Wikipedia Encyclopedia

Christopher Dunn (computer programmer)

Christopher Dunn (computer programmer)

Christopher Dunn is a computer enthusiast noted for his involvement with CompuServe, and for the first high-profile online courtship leading to marriage in the United States.

Christopher Dunn
Bornca. 1956[1]
Other namesChris Dunn, Chrisdos
OccupationComputer technician
Spouse(s)Pamela Jensen

CompuServe contributions

Around 1980, Dunn discovered CompuServe, an early online service popular with owners of 8-bit microcomputers.[1] He served as the sysop of CBIG, a special interest group for users of CompuServe's CB Simulator chat service, where he went by the handle "Chrisdos".[2][3] Dunn was the author of MU, an unofficial menu and mail notification program that ran on CompuServe's DEC PDP servers. (By 1984, it was no longer possible for customers to install and run server-side programs; MU was the sole exception.)[3] In 1985, Dunn authored CBterm/C64, a terminal emulator for the Commodore 64 noted for its ability to directly display CompuServe's RLE graphics.[4]

Online dating

In 1982, Dunn met Pamela Jensen through the CB Simulator. At the time, the 26-year-old Dunn lived in Queens, where he dialled into CompuServe using a Heathkit CRT terminal and a Teletype Model 33. Jensen, whose handle "Zebra 3" was borrowed from Starsky & Hutch, was 30 years old and working in Chicago as an animal keeper at the Lincoln Park Zoo. The two soon hit it off and began exchanging private messages. They met in person for the first time on April 23, 1982, when Dunn flew to Chicago to attend a house party hosted by Jensen. Both were immediately smitten, and on their next visit, Dunn proposed.[1]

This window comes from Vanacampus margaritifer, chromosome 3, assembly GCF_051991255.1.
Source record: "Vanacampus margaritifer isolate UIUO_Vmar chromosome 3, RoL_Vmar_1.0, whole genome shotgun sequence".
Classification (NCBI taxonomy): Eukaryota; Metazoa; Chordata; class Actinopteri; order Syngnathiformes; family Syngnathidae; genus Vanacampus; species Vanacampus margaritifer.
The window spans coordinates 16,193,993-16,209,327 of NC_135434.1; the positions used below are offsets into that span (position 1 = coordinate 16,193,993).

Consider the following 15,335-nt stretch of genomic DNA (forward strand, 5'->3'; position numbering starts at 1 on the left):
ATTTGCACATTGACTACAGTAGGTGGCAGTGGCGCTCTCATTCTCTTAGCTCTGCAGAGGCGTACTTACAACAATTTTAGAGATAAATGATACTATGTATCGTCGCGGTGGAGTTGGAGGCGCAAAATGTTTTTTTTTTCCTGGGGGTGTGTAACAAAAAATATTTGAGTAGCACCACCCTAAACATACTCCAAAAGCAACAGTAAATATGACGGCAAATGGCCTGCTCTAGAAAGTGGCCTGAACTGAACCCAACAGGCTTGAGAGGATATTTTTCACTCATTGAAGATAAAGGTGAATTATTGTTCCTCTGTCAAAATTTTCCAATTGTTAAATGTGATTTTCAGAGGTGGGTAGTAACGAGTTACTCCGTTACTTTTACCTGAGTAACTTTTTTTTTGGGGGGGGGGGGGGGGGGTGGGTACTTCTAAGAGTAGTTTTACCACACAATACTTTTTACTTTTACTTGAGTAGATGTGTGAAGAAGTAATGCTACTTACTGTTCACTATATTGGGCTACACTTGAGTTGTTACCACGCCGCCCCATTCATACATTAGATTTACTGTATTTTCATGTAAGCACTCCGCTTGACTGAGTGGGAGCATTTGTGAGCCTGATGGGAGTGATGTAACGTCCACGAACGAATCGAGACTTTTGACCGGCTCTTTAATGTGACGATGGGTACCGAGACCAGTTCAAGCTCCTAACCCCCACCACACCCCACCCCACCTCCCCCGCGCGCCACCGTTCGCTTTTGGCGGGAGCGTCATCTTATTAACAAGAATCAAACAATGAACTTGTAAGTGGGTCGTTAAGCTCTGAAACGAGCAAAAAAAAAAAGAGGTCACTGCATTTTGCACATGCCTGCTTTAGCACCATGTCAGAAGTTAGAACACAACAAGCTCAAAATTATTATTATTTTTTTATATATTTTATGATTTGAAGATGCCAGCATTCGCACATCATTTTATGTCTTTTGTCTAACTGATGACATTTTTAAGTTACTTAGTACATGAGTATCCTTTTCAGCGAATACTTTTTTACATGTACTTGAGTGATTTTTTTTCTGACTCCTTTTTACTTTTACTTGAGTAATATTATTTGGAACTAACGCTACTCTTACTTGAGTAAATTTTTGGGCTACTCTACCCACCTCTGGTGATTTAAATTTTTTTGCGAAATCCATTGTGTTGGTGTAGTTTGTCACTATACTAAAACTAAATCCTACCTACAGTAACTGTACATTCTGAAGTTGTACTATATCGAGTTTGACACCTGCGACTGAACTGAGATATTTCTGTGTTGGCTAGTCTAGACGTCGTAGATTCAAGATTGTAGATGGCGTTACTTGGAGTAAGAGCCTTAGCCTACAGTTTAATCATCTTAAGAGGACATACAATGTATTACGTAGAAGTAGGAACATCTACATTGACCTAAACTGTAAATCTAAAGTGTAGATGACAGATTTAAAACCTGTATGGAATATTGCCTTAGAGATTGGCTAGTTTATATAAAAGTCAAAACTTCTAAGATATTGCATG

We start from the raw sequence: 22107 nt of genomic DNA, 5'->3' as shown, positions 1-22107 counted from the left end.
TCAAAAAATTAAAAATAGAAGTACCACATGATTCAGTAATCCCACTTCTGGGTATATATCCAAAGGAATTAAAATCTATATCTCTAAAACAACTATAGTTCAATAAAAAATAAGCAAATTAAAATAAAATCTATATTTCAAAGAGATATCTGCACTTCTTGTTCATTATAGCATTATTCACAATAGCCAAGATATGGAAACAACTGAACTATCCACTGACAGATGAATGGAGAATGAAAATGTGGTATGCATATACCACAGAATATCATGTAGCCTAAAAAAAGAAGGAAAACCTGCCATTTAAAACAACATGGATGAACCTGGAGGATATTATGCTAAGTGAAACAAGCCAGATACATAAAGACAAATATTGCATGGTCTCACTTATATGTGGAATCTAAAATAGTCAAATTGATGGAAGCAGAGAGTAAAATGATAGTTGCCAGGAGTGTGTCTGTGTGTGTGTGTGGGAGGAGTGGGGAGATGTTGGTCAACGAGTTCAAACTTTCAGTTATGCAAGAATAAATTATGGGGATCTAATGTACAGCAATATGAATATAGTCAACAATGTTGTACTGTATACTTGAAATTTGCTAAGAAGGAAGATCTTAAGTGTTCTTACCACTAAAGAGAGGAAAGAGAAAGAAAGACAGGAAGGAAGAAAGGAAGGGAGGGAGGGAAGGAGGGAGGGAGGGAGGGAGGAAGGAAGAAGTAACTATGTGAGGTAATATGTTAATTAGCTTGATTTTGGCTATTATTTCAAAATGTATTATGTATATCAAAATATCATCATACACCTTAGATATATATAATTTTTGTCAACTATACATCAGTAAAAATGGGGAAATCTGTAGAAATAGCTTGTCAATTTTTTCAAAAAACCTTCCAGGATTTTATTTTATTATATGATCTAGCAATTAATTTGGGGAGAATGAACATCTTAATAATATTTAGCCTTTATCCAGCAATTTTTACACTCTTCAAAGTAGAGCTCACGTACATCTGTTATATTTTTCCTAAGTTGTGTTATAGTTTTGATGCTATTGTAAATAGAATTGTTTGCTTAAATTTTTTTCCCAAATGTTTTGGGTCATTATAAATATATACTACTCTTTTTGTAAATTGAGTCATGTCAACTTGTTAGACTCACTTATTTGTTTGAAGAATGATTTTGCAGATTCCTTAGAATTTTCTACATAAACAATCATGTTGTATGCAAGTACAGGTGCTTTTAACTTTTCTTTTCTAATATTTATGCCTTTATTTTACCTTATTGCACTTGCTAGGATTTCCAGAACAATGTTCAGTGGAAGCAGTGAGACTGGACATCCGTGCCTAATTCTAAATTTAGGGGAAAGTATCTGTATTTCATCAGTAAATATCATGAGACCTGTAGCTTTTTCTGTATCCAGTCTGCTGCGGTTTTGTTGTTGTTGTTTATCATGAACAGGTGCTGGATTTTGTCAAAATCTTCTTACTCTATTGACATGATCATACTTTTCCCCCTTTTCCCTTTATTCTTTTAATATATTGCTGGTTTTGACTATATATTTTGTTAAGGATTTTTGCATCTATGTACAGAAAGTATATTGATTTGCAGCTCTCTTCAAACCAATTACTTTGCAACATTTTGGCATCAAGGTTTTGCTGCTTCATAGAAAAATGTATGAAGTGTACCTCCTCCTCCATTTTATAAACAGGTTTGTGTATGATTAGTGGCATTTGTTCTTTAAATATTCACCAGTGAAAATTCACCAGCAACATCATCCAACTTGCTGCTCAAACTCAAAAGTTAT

At the time, online dating was in its infancy, and the pair's online courtship caused a nationwide media sensation. The couple appeared on Good Morning America, The Phil Donahue Show, and 20/20, and were the subject of articles in several newspapers and magazines, including The New York Times.[5][6] "Cupid and Computers Conquer All", a biographical article in the Chicago Tribune, was released on the AP wire and widely reprinted in the American and international press.[7]

The couple married in April 1983, a year after their first real-life meeting, in a small civil ceremony attended by three friends and five television news crews.[6][5] Dunn left his job with a security firm in New York City and moved in with Pam in Chicago, where he became the technical operations manager of the Peggy Notebaert Nature Museum.[6][5] Though commentators—including Dunn's father—were initially sure that the marriage wouldn't last, the couple celebrated their 25th anniversary in 2008.[5]

Though Dunn and Jensen's online courtship was the first to receive widespread media coverage in the United States, the couple did not exchange vows electronically. Shortly before his own real-life wedding, however, Dunn attended what may have been the world's first online wedding, held on CompuServe's CB channel 14 for George "Mike" Stickles and Debbie "Silver" Fuhrman.[8][9]


  1. Lipinski, Ann Marie (January 26, 1983). "Cupid and computers conquer all". Chicago Tribune.
  2. "News BRK" (PDF). The Transactor. Transactor Publishing. 7 (3): 77–80. 1987. Retrieved December 6, 2015.
  3. Glossbrenner, Alfred (October 16, 1984). "Tricks of the On-line Trade". PC Magazine. pp. 177–192. Retrieved December 11, 2015.
  4. Lovhaug, Loren (1989). "Telecomputing Workshop". Run. IDG Communications. 6 (5): 67–68. ISSN 0741-4285. Retrieved December 6, 2015.
  5. Stevens, Heidi (May 18, 2008). "Chicago couple among the first to connect via the Internet". Chicago Tribune. Retrieved December 6, 2015.
  6. Lasden, Martin (August 4, 1985). "Of Bytes and Bulletin Boards". The New York Times. Retrieved December 6, 2015.
  7. "Chrisdos Zebra3 Paper Clips". Retrieved December 6, 2015.
  8. "The CompuServe Wedding Ceremony". InfoWorld. 5 (11): 8. 1983.
  9. Hart, Lianne (June 20, 1983). "A Computer Wedding". People. Retrieved December 6, 2015.
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